today. There are two telescopes that are assigned to Galileo that have
survived, one a roughly built paper covered working telescope, and
the other a leather covered presentation telescope, both are n display
at the IMSS in Florence Italy. The original leather telescope that
we are replicating has become as important, in later years, as the
pure research telescopes. There are at least two compelling reasons
that come to mind for this.
The first reason is because
this telescope, exists because it was beautifully built. It used an
ingenious wood stave design that allowed the various diameters of
the scope to be easily fabricated from the same flexible
construction material It was beautifully covered with leather of
different colors and embossed with myriad patterns of elegant gold
tooling. Since it was a piece of art it undoubtedly was treated with
greater consideration which accounts for its long lifetime. So in a
sense when you visits the little leather telescope or its replica be
assured that Galileo intended it as a work of beautiful art for your
deserving eyes and that he is personally offering it to you for your
The second reason for its importance is that this
piece of art served as a presentation instrument for Galileo when
he was announcing his extraordinary findings to those of wealth and
power that controlled the financing of his scientific work. He used
it as a communicating tool, a grand gift to his sponsor. It
still servers in this role today.
It is a living demonstration
that scientists even with their current track record still
have to communicate across many borders, perhaps even gild the Lilly
as Galileo did, to obtain support for their basic research work.
Scientists still have to struggle for endorsements of their studies
from the government and public on technically
matters of great concern, such as environmental research, stem cell
research, etc. It reminds us that science and religion can still be
confrontational and that the military is still one of the strongest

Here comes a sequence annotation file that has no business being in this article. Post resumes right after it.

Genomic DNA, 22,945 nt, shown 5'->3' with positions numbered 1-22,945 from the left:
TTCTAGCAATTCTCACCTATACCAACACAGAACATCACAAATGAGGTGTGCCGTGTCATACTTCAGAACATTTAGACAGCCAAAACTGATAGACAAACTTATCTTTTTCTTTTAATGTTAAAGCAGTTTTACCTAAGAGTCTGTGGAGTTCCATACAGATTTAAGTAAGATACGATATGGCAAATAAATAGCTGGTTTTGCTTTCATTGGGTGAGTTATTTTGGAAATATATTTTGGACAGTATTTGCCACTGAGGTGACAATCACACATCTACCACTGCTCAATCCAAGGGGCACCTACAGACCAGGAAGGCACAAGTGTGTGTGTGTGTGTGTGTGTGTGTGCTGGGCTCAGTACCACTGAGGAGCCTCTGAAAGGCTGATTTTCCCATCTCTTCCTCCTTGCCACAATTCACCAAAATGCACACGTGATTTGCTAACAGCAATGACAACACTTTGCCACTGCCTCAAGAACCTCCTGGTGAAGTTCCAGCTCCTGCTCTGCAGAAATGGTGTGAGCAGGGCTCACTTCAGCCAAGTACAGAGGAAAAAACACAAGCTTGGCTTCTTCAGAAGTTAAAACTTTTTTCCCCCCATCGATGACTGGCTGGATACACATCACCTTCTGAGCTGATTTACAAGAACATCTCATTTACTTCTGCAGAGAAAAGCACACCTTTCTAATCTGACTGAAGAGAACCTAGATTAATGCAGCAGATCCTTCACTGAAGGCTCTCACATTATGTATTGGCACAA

supporters of science.
But its greatest value is
that it has drawn people together to marvel at the sites to be seen
in the sky through two little pieces of glass. There is a macro
world out there that is still to be discovered and understood. So
this famous little leather telescope, and hopefully also
its replica, is still being pressed into the same service today as
it was originally by Galileo in 1600. It helps people gain more
enjoyment and a better understanding of the universe we share with
Here is a url for a few more details of the trip:
photos of the telescope, more of the IMSS staff,
and the country side.
is it important to make a museum grade replica in
its most complete form inside and out? Why spend hundreds of hours of research and building such a replica?
1st, One can appreciate the telescope more because it is not an almost replica, only skin deep, made
out of plastic or cardboard, with an almost correct optics
and dimensions. It serves as a more honest display for the
public to visit and study.
2nd, Its a tactile time capsule. It is a more complete record than a digital or paper one It is what the original telescope is today. with all of its
modification over the past 400 years. Further, if for some
catastrophic reason the original is lost there is at least a precise
replica to help keep the record straight as to what it was like in
3rd, Its has a greater research and
teaching value. The rather unique method in construction of this
telescope helps one to judge and understand the mechanical aptitudes
of Galileo and his associates.
4th, It helps one get a clearer picture of the early
experimenting in the kinds of materials, tools, and techniques
that had been tried for constructing telescopes
as a commercial opportunity. It demonstrates another first for Galileo. A type of telescope tube construction that was
the forerunner of some of the large polygon wood telescopes. and the
use of resin composite
construction to make telescope tubes and lens holders more rugged
and resistant to the vagaries of moisture and rough handling.
5 fifth, Then there is the poetry part of
life. If one should be the lucky enough to handle and use a
faithfully produced replica one would get the full experience that
Galileo had when he was using the telescope, the same visual and
tactual sensations that Galileo had four hundred years ago. You
would find all the good and not so good design and construction
issues, the cranky limited field of view, the color and other
optical aberration in the image, its firm light weight
constructions. Your experience would be an accurate replication of
Galileo's experience giving one a more emotional appreciation for